the dynamics of representation, and the effect of direct/indirect elections in the teens. I am not going to follow that logic of the
book, in part because I thought given this crowd in the audience today, that it might
be more useful and helpful to get into the project by talking about some of the larger
issues, the sources and where material like this comes from. One of the enduring issues that comes out
of our research having to do with the role of political parties and elections of senators
during this period – and then throw it open to discussion. And then if we have enough time, I will interpret
the book cover which is kind of an interesting book cover. If it is okay with the technical people, I
am going to stand a little bit just because of the setup here. I want to say a couple of words about why
this issue is important and interesting. We got into it because of the importance of
the Constitution which is the enduring touchstone of American politics. But also, political scientist, historians,
and also the general public has an interest – It is one of the areas where the interests
of the academics and the public comes together – in the topic of what I call the – “Founders’
Constitution” on the document – how it was written and implemented in the early years
and how that Constitution interacted with changes in American society over the next
century. Most important is the rise of political parties
under Andrew Jackson, actually under Martin Van Buren who is one of my “heroes” in American
political history. Then in the late nineteenth century – and
I think that it is important to the story that we tell – the encounter of the Founders’
Constitution with the rise of industrialization, large complex organizations, large political
parties, large business enterprises, etc. I think that there is something importance
to both the public and to scholars and to the chattering classes of whom there are many
in Washington D.C. It is important for many reasons. The first two that I’ve noted here are a little
more inside baseball sorts of things but we’ll see that the form of the state legislatures
is common in American politics but not really very well-understood. By which I mean that the election of senators
during the indirect election period – how within the state legislature you had to get
a majority of all of those cast and there was no natural method to narrow down to just
two candidates. So you could conceivably cycle for a long,
long time before coming up with a winner who got a majority. And this is the same procedure that remains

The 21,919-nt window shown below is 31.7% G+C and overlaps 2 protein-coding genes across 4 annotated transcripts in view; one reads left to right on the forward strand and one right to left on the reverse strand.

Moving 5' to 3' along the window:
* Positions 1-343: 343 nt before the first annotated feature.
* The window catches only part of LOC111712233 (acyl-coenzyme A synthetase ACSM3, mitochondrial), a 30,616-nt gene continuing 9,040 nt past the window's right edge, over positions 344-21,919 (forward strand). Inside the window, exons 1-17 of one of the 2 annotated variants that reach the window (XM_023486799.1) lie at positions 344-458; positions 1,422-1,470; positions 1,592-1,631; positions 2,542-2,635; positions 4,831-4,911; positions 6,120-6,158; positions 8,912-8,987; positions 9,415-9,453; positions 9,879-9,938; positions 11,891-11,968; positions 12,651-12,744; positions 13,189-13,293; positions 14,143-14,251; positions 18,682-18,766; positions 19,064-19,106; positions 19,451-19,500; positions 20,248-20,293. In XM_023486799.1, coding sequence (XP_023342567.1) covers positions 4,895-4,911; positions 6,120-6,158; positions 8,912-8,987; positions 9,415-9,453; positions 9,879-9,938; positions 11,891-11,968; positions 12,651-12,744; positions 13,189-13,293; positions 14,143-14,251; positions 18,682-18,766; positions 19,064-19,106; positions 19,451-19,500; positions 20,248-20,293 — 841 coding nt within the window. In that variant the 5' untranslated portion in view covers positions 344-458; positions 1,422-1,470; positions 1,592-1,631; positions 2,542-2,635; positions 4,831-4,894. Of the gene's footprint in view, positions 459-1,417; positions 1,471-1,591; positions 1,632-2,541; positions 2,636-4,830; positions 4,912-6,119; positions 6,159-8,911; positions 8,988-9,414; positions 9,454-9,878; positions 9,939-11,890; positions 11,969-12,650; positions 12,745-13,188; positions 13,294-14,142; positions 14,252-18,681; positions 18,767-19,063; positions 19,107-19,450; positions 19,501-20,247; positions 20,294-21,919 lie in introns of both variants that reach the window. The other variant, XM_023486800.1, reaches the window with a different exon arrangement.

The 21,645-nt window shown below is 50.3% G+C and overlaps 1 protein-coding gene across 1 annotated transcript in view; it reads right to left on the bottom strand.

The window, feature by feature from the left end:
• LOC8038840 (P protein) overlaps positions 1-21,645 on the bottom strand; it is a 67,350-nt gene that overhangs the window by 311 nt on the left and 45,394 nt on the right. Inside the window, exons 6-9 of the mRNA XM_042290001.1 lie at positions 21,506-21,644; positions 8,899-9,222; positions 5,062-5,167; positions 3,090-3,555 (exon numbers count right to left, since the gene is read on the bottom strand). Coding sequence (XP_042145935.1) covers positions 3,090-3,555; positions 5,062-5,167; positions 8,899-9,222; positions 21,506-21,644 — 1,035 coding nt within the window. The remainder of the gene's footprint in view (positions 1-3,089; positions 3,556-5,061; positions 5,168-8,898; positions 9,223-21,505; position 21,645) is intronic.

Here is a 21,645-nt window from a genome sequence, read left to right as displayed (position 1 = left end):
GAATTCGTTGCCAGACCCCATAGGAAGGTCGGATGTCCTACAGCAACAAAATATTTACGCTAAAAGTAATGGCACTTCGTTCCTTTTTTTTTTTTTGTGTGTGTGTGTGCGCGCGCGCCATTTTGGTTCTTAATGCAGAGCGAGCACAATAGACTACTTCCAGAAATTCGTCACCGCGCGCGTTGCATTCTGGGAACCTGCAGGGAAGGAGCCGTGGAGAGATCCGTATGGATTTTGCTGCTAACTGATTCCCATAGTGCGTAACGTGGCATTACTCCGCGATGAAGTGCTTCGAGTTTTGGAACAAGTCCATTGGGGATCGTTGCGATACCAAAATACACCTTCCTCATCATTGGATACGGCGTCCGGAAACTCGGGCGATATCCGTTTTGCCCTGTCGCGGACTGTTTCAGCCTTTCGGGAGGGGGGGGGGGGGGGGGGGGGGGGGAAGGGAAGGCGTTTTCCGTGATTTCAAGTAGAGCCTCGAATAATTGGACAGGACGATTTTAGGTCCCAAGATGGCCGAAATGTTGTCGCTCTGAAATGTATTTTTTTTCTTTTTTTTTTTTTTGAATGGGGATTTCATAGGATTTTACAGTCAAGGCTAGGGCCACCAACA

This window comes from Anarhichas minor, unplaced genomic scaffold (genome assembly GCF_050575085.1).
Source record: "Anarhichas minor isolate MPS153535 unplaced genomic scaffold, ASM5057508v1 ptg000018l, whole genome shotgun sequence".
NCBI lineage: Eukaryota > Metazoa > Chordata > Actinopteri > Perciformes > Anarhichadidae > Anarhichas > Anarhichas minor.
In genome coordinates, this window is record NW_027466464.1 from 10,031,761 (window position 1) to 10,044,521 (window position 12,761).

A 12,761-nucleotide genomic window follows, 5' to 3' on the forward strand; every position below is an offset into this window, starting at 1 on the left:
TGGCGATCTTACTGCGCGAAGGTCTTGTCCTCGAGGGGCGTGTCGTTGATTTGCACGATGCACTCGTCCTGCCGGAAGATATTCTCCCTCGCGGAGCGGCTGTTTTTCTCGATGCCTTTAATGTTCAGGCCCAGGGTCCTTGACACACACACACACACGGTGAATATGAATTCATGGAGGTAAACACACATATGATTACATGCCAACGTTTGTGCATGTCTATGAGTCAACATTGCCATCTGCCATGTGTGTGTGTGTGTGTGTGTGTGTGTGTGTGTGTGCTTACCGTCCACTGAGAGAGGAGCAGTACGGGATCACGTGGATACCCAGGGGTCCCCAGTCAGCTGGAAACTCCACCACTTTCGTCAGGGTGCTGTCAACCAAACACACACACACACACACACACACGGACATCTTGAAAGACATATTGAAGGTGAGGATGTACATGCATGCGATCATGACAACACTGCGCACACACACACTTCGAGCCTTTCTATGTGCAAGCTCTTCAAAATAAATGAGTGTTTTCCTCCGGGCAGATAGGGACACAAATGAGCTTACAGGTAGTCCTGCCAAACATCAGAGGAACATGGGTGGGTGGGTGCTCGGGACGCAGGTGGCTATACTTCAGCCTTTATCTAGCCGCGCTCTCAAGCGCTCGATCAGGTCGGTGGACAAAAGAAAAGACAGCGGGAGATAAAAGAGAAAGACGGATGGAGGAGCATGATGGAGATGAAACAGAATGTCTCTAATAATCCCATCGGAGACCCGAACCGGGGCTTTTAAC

in the Electoral College provision that remains in the Constitution in case there is a tie
or no one gets a majority. So it is still actually in the Constitution
– And political conventions. If we go into next summer without a clear
majority winner on the Republican side, this is the form of election that is going to follow. It’s important. It is more common than we think and we don’t
understand much about the formal or historical nature of these things. So common, but understudied. And as I mention here, there are stabbings,
militias, thugs, prosecutorial misconduct – And that is just in one election. The Kentucky election of 1897 which I hope
to say a few words about. Sometimes it is a snoozer, but sometimes it
has everything you can imagine in late-19th century American politics, especially in Frankfurt,
Kentucky – A little about previous scholarship and I
will not dwell on this. There has been a small amount of scholarship
about senate elections before direct elections. George Haynes is probably the major source
for discussion about these elections. He wrote two books. One was about election of senators in 1908
and then his larger book about the Senate in general. Two things that I can say about this. It is typical “Progressive History” in the
sense that George Haynes really didn’t like indirect election. He also cherry picked. Woodrow Wilson’s Congressional Government
is probably the best-known example of this genre. They had very strong ideas about what government
should look like and how it should proceed and an aversion during this period – but if
you dig in deeply, not a lot of attention to the empirical bases of the situation. A lot of times they were right, but we just
don’t know empirically. So that’s George Haynes. Even Rothman’s Politics and Power, one of
the best-known histories of the Senate for this period. And there are some accounts of elections in
that book. It is a very good book, written in 1966, for
getting a sense of what it was like to be a senator in the Gilded Age. And then Bill Riker on the political science
side may not be as much known in this audience, but he is one of the modern founders of American
political science. He was very interested in the Constitution. He wrote an article in 1955 which appeared
in the American Political Science Review entitled “The Senate and American Federalism” and the
empirical part of that article is trying to trace out the path of the Senate being an
agent of state governments to the latter part of the 19th and into the 20th century when
senators really became independent agents and how that happened. He traces out the demise of “instructing”
senators and that sort of thing. He makes a claim that I’ll come back to in
a bit. By 1860, Senate elections were basically popular
elections. And he makes this argument empirically by
taking the Lincoln-Douglas debates – And I always like to ask my students: The Lincoln-Douglas
debates of 1858. They are running for the Senate. And they are: Yes. Yes. Yes. This is the period of indirect elections,
so why are they “running” for the Senate? “Oh.” That’s kind of interesting – They were trying
to drum up support for their political parties in the legislative elections: If you believe
in my principles, then vote for this guy – The big, tall skinny guy – And that was what the
debate was about. Riker generalized about that saying that was
the typical Senate election. And spoiler alert, Bill Riker, as they say,
was more interesting when he was wrong than most political scientists are when they are